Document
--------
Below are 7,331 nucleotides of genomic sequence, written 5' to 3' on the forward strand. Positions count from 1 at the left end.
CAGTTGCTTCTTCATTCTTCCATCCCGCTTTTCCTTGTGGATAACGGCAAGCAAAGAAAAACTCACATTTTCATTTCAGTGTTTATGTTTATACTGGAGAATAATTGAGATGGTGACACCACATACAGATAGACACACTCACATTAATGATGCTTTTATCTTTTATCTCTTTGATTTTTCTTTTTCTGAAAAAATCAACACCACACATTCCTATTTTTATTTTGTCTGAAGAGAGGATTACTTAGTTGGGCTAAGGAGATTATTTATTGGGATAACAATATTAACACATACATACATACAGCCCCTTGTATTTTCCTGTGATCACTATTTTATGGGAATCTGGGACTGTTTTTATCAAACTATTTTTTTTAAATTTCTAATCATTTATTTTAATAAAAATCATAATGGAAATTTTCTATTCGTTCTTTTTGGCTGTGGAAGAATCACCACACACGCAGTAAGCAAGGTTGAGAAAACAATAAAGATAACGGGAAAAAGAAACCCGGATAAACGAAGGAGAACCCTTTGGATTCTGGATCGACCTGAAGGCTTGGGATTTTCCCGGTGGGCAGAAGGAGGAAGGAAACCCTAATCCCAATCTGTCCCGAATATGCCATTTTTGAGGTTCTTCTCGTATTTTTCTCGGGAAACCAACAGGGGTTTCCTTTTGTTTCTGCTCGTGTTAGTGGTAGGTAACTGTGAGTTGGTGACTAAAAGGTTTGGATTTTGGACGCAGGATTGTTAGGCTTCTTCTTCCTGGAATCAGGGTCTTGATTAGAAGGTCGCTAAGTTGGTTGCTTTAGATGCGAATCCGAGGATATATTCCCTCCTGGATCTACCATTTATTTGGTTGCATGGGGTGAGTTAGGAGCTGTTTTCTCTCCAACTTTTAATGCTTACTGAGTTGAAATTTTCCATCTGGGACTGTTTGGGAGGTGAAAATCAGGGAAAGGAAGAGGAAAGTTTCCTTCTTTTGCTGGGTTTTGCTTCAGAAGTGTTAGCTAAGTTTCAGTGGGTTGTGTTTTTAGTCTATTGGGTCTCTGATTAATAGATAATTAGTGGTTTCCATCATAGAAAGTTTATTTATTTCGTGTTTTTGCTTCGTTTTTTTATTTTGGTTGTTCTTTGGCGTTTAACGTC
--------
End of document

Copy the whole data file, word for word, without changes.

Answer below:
Below are 7,331 nucleotides of genomic sequence, written 5' to 3' on the forward strand. Positions count from 1 at the left end.
CAGTTGCTTCTTCATTCTTCCATCCCGCTTTTCCTTGTGGATAACGGCAAGCAAAGAAAAACTCACATTTTCATTTCAGTGTTTATGTTTATACTGGAGAATAATTGAGATGGTGACACCACATACAGATAGACACACTCACATTAATGATGCTTTTATCTTTTATCTCTTTGATTTTTCTTTTTCTGAAAAAATCAACACCACACATTCCTATTTTTATTTTGTCTGAAGAGAGGATTACTTAGTTGGGCTAAGGAGATTATTTATTGGGATAACAATATTAACACATACATACATACAGCCCCTTGTATTTTCCTGTGATCACTATTTTATGGGAATCTGGGACTGTTTTTATCAAACTATTTTTTTTAAATTTCTAATCATTTATTTTAATAAAAATCATAATGGAAATTTTCTATTCGTTCTTTTTGGCTGTGGAAGAATCACCACACACGCAGTAAGCAAGGTTGAGAAAACAATAAAGATAACGGGAAAAAGAAACCCGGATAAACGAAGGAGAACCCTTTGGATTCTGGATCGACCTGAAGGCTTGGGATTTTCCCGGTGGGCAGAAGGAGGAAGGAAACCCTAATCCCAATCTGTCCCGAATATGCCATTTTTGAGGTTCTTCTCGTATTTTTCTCGGGAAACCAACAGGGGTTTCCTTTTGTTTCTGCTCGTGTTAGTGGTAGGTAACTGTGAGTTGGTGACTAAAAGGTTTGGATTTTGGACGCAGGATTGTTAGGCTTCTTCTTCCTGGAATCAGGGTCTTGATTAGAAGGTCGCTAAGTTGGTTGCTTTAGATGCGAATCCGAGGATATATTCCCTCCTGGATCTACCATTTATTTGGTTGCATGGGGTGAGTTAGGAGCTGTTTTCTCTCCAACTTTTAATGCTTACTGAGTTGAAATTTTCCATCTGGGACTGTTTGGGAGGTGAAAATCAGGGAAAGGAAGAGGAAAGTTTCCTTCTTTTGCTGGGTTTTGCTTCAGAAGTGTTAGCTAAGTTTCAGTGGGTTGTGTTTTTAGTCTATTGGGTCTCTGATTAATAGATAATTAGTGGTTTCCATCATAGAAAGTTTATTTATTTCGTGTTTTTGCTTCGTTTTTTTATTTTGGTTGTTCTTTGGCGTTTAACGTC